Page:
Tobacco use disorder is the leading cause of avoidable morbidity and mortality globally. To reduce the enormous personal, social, and health care costs associated with smoking-related diseases, there is a pressing need for innovation in the smoking cessation field. Existing therapies have limited long-term efficacy,1 perhaps because they fail to address the fundamental causal psychobiological processes that maintain relapse propensity in smokers. Even after successfully quitting, intense urges to smoke can be triggered unexpectedly by certain situations or cues, predisposing the abstinent smoker to relapse. Maladaptive reward memories, underlie such conditioned cravings and play a central role in persistent relapse-susceptibility in tobacco use disorder.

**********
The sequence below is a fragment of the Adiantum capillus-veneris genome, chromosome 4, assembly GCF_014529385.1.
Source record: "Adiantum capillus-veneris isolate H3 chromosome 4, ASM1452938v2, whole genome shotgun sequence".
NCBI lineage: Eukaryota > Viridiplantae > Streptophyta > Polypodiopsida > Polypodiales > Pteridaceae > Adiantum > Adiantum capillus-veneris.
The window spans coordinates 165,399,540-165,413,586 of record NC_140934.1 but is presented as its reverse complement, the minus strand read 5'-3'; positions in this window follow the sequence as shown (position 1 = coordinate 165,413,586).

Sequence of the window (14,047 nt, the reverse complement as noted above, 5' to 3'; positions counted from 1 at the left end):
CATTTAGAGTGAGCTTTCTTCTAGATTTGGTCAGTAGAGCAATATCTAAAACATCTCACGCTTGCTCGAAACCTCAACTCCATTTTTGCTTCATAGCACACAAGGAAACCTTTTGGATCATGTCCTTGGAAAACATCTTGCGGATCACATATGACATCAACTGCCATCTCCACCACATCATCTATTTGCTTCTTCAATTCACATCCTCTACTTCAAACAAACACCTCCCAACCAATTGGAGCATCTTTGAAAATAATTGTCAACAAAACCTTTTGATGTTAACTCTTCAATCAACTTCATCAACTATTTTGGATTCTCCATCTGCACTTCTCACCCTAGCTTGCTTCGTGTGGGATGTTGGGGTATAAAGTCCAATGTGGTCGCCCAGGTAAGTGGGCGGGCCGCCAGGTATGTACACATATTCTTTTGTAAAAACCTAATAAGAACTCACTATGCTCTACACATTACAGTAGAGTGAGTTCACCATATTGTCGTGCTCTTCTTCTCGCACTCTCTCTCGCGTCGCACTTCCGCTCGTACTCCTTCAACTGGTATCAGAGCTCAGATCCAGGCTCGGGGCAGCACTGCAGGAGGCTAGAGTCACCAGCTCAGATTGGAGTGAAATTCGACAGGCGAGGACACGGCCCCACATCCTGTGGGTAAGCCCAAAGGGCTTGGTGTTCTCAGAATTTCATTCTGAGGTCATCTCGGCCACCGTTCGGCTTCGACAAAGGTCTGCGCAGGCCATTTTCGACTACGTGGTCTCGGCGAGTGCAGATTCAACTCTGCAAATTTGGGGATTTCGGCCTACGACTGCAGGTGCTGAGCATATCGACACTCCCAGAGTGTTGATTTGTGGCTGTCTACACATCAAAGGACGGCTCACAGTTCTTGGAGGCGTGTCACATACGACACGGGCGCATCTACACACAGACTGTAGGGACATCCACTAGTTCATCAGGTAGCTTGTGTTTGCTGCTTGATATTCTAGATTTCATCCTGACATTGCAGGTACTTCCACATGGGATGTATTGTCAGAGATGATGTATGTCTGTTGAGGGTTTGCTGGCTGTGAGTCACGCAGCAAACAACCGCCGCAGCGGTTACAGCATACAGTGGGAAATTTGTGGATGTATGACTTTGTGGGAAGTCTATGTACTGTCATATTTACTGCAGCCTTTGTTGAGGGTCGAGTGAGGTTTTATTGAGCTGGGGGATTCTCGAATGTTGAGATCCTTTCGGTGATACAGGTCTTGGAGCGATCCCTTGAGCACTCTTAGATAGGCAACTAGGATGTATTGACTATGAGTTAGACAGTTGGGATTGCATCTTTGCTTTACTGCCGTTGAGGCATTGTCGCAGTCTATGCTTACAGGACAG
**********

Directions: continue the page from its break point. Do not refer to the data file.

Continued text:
Kamboj SK, Das RK. Behavioral and Pharmacological Strategies for Weakening Maladaptive Reward Memories: A New Approach to Treating a Core Disease Mechanism in Tobacco Use Disorder. JAMA Psychiatry. 2017;74(3):209–211. doi:https://doi.org/10.1001/jamapsychiatry.2016.3937
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